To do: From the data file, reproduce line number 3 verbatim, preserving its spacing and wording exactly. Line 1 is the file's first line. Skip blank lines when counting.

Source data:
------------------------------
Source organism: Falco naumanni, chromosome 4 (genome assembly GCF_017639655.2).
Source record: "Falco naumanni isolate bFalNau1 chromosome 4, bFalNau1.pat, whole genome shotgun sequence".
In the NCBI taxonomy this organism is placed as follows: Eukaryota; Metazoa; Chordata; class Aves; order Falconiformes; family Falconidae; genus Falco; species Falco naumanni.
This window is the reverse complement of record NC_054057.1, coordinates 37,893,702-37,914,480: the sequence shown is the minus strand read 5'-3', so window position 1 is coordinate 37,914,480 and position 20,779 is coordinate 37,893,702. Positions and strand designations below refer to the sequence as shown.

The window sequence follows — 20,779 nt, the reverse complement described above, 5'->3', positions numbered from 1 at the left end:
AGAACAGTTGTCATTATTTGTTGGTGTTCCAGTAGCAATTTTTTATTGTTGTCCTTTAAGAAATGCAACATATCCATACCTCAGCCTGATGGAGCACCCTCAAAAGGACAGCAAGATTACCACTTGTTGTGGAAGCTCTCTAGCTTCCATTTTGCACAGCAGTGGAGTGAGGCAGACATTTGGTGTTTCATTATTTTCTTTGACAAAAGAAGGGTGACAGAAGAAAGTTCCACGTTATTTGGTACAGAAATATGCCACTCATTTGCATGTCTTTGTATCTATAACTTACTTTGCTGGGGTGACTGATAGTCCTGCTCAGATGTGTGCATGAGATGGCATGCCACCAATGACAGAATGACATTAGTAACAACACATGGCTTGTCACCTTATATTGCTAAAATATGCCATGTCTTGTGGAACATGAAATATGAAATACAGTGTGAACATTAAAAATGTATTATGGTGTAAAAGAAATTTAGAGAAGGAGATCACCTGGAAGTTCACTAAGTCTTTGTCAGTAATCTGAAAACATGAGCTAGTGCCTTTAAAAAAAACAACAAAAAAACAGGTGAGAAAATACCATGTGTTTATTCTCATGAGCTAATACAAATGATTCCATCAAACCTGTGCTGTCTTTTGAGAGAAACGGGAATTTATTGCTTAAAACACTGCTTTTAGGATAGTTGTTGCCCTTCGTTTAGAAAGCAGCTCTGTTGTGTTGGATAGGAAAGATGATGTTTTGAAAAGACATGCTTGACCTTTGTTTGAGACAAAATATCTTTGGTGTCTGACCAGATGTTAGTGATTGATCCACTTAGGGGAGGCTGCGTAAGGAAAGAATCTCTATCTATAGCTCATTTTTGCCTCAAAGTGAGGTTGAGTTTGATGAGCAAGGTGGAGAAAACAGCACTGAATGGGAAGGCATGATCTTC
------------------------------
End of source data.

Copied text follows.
In the NCBI taxonomy this organism is placed as follows: Eukaryota; Metazoa; Chordata; class Aves; order Falconiformes; family Falconidae; genus Falco; species Falco naumanni.